GULLANE, Scotland —
Back to the wager. He was asked who should be considered in the pole position.
“To name one, I’m going to have to name 20,” Els said. “That’s how close it is. I don’t know. A guy who likes the layout. A guy who likes the bounces. I’m not sure.”
That was a good start.
There is nothing like links golf, with its humps and mounds along the fairways, a landscape framed by tall grass and dotted with pot bunkers. It can be played in the air when the grass is green during wet summers, or played on the ground when the course is crusty and yellow, which is the case this year at Muirfield.
Els remembers his first experience with links golf, and he loved it right away.
“The sound is different. The divot into the fairways are different. The whole experience is different than anything else around the world,” Els said. “So it’s something you’re either going to really like or you’re not going to like. I was fortunate enough that I really fell in love with it.”
A long shot?
Maybe someone like Jordan Spieth, the 19-year-old Texan who was headed toward another top finish on the PGA Tour until he holed a bunker shot for birdie on the last hole at the John Deere Classic, got into a playoff when Zach Johnson made bogey on the 18th, and won on the fifth extra hole. Next thing he knew, Spieth was on a charter flight to Scotland for his first British Open. He has experience with links golf, having played the Walker Cup at Royal Aberdeen in 2011.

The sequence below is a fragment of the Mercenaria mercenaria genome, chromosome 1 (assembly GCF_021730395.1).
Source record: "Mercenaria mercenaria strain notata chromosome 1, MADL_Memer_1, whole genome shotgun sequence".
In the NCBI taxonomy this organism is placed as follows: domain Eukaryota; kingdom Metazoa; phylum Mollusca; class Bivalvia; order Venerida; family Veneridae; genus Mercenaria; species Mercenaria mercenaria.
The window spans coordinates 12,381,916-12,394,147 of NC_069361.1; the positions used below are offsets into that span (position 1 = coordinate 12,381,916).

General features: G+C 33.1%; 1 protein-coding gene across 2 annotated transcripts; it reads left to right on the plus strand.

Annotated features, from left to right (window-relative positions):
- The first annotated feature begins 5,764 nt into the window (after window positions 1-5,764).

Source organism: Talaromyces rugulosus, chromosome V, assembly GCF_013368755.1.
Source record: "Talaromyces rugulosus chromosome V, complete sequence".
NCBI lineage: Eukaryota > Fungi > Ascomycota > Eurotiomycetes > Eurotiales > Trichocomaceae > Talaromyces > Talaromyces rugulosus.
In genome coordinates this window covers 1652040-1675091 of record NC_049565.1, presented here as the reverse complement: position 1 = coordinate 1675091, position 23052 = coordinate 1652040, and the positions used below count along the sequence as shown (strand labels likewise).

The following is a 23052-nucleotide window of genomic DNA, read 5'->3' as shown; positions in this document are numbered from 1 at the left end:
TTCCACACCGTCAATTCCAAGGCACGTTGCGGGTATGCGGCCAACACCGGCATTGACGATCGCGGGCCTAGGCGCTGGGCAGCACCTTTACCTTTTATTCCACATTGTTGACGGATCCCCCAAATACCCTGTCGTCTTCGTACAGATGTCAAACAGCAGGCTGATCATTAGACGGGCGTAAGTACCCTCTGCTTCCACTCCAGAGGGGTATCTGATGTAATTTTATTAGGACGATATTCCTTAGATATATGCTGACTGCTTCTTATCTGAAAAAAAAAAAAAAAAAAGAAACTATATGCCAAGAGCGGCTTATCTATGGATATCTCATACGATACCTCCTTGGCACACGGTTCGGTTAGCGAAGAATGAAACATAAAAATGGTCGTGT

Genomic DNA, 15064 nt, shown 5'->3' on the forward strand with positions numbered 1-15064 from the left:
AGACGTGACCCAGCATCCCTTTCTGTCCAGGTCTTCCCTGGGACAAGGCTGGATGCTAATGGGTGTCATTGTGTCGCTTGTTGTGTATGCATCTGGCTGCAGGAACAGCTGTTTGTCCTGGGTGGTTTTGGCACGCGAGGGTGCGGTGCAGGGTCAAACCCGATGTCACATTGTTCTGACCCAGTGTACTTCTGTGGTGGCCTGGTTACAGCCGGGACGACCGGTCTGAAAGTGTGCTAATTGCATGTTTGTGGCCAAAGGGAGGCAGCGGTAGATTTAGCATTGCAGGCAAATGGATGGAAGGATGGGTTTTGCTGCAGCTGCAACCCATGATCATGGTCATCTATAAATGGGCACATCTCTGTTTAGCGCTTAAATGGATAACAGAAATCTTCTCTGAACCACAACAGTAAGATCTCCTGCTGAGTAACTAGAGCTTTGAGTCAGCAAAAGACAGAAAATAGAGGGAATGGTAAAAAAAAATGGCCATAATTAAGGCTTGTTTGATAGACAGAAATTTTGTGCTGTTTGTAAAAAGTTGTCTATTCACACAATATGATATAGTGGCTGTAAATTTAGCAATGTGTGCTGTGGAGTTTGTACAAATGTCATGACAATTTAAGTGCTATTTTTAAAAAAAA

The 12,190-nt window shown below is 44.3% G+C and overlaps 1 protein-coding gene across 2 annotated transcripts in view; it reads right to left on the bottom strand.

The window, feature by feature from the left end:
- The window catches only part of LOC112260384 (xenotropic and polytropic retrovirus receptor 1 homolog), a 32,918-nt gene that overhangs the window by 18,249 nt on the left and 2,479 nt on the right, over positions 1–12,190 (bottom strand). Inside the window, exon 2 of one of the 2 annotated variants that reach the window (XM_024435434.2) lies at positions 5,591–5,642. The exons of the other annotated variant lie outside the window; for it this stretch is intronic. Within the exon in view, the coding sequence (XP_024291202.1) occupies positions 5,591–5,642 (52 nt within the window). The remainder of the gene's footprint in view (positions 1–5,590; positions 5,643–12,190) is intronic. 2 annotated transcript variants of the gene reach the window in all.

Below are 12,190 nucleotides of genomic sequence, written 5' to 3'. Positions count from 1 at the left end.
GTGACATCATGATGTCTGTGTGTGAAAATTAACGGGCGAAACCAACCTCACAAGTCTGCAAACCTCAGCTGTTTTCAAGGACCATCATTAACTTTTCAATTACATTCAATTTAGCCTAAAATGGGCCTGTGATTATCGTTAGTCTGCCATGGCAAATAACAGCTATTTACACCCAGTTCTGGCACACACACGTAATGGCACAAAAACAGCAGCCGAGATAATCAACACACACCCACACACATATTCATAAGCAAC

And for those who believe experience is required, Ben Curtis won in 2003 in his first major championship, let alone his first time playing links golf. Curtis reunited this week with Andy Sutton, the local caddie he hired at Royal St. George’s. Sutton was told of an American player looking for a caddie 10 years ago and had never heard of Curtis. Not to worry. A lot of Americans had never heard of him, either.